Donna Tozer Wipfli usually is not at a loss for words.
For 23 years she has used words as a way to bridge the gap between her concept of the choral music she brings to Masterworks Chorale and the 40-or-so singers she leads in weekly rehearsals and seasonal concerts.
“It has been a terribly satisfying musical experience to stand in front of that group and make music,” she said last week.
But since she announced her departure from the venerable group earlier this month, she is, well, verklempt. Often.
“It’s bittersweet,” she said of her decision and the new realities behind it. “I’m choking up talking about it.”
Starting in the fall, this longtime music director of Ottawa Hills Elementary School will graduate to the system’s junior and senior high schools as choir director. The move became possible with the retirement of Mitch Tyson, who held the position for many years. Tozer Wipfli will be in charge of four choirs between the two schools.
“The high school choral job will require a lot of energy,” Tozer Wipfli said.
She should know; Grace Wipfli, daughter of Tozer Wipfli and her husband, Steven Tozer Wipfli, just graduated from Ottawa Hills. A noted singer already, she’s off to college in Columbus, according to her mother.
So though the home nest will be empty, Tozer Wipfli notes, “Steve and I are looking forward to attending performances which she will be in at Capital University.”
While those in Masterworks’ loyal and enthusiastic audiences turn up just for the two to three hour concerts at Christmas, in spring, and early summer -- the final performance for Tozer Wipfli is at Saturday’s Collage VI concert, 8 p.m. Saturday at the Valentine Theatre -- they are hearing only the results of the director’s work.
Before those glowing moments come hours of practice, research, planning, and study, all to be ready for rehearsals and performances. Beyond Masterworks regular series, the group has performed with the Toledo Symphony and Ballet Theatre of Toledo, plus offered lots of smaller local and regional concerts.
“One thing you have to remember about the Chorale is that, while we have a number of well-trained singers in our membership (with a sprinkling of music educators included) many of us, myself included, have no formal musical training,” said Kathy Kress, a lawyer and former president of the Masterworks board of directors.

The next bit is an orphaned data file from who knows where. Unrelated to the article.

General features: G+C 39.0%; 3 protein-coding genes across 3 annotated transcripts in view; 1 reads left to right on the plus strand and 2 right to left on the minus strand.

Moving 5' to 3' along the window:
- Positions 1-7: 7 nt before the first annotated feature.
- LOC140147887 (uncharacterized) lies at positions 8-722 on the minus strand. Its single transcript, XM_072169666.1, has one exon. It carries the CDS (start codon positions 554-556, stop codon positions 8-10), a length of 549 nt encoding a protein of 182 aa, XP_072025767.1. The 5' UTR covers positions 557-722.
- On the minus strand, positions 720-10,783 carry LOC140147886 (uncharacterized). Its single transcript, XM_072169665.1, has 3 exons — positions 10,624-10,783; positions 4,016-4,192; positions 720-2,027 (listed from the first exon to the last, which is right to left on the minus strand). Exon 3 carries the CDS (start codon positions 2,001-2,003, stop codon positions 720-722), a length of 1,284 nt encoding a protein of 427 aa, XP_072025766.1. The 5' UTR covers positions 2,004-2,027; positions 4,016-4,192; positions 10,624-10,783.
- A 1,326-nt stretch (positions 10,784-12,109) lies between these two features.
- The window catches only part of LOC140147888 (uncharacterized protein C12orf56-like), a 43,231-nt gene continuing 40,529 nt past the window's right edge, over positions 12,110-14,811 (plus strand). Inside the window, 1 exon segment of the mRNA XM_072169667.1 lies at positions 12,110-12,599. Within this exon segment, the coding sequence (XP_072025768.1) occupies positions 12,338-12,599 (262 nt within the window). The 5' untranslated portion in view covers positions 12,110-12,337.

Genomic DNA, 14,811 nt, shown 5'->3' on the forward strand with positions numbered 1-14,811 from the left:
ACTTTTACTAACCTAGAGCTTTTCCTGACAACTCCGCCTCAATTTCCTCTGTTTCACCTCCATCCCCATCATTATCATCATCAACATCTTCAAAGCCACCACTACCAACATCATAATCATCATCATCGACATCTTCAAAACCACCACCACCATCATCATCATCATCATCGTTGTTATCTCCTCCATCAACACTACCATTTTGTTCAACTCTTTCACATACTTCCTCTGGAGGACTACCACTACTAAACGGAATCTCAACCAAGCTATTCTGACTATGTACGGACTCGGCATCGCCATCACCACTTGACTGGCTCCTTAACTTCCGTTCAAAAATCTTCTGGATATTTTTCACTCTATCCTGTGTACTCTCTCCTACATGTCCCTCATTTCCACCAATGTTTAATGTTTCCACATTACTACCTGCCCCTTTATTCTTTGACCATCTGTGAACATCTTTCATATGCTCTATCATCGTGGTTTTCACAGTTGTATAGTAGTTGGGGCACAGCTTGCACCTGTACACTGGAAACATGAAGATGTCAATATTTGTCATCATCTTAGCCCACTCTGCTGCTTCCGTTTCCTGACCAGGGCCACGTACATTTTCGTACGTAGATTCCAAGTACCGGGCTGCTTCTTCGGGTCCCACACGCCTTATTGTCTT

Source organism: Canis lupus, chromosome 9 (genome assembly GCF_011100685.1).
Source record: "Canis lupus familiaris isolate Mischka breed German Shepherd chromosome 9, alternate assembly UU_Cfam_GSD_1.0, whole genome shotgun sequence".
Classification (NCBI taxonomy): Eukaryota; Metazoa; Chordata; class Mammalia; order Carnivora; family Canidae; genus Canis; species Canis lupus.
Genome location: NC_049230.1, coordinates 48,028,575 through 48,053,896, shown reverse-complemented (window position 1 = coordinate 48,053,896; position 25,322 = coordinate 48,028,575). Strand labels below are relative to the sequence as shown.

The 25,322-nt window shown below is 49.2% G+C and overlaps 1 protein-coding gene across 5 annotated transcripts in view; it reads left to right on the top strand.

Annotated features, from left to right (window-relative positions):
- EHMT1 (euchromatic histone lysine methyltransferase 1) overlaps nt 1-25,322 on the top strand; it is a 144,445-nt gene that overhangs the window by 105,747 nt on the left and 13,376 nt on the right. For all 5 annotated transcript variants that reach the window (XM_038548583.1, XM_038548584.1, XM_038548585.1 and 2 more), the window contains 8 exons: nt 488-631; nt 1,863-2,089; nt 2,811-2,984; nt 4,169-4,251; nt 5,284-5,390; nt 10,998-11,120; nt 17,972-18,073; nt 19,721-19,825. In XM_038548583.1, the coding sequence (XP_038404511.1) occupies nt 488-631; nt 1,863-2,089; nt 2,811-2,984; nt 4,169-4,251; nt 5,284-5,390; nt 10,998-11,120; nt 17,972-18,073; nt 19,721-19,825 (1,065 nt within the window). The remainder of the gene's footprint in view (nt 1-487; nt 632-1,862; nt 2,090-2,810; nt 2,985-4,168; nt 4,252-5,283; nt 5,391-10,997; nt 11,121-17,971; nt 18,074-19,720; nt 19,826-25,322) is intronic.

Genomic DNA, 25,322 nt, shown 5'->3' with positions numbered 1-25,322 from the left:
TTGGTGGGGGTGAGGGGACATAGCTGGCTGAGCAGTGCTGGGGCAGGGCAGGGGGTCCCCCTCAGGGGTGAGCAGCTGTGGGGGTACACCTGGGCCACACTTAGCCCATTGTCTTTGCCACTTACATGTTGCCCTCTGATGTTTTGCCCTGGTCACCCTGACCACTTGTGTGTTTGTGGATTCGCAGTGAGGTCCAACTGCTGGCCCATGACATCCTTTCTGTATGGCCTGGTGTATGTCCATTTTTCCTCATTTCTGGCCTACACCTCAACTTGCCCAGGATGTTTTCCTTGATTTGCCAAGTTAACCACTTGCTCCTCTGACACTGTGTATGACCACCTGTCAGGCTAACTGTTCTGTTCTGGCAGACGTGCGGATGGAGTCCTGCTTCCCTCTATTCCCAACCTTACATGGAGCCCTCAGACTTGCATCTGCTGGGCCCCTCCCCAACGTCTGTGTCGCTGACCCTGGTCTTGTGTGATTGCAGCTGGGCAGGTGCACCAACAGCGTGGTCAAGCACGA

The choir started in 1972 by Benjamin Locke, has inspired an amazing loyalty among its members, most of whom must pay an annual fee and audition to participate. Tozer-Wipfli has the longest tenure record of any conductor, including Locke, who now is choral music director at Kenyon College.
“Donna has been able to take a bunch of non-trained amateurs and make us sound like something bigger and better than the sum of our parts,” continues Kress.
“Some of that is inspiration. But a lot of it is the hard work of teaching, explaining things, breaking down concepts, and giving us very specific direction. I leave every rehearsal a better musician. If you do that consistently for 23 years, the results are bound to be noticeable.”
Known for balancing the choir’s programs between beloved old favorites and innovative new music, Tozer Wipfli, who sang for years with the renowned choral conductor, Robert Shaw, said what has kept her going is the chorale itself.
“The bottom line is the people,” she said. “They are so dedicated to this music making. Members are so darned passionate about what they do. They are there every week. From year to year, when it came time to audition, I would ask if anyone was not going to return.
“Rarely did a hand go up at those moments. And if so, usually it was because they were moving away or had a professional conflict,” Tozer Wipfli said.
During her stint in charge, the chorale has increased its outreach program to young singers, to the community at large through appearances at the Toledo Zoo, Toledo Museum of Art, and Westfield Franklin Park Mall for its holiday flash mobs, and its free community sing-in of the Messiah at Christmas. There have been numerous recordings and new music commissions.
Tim Langhorst, a ProMedia executive who now heads the board of directors, said, “I think Donna very much conducts with her heart, and with an expectation that we could always be better, whether it was a new piece we were singing or something we had sung before."
The board has begun the search process for a new conductor, he said. They hope to announce the replacement before next season.
Contact Sally Vallongo at email@example.com.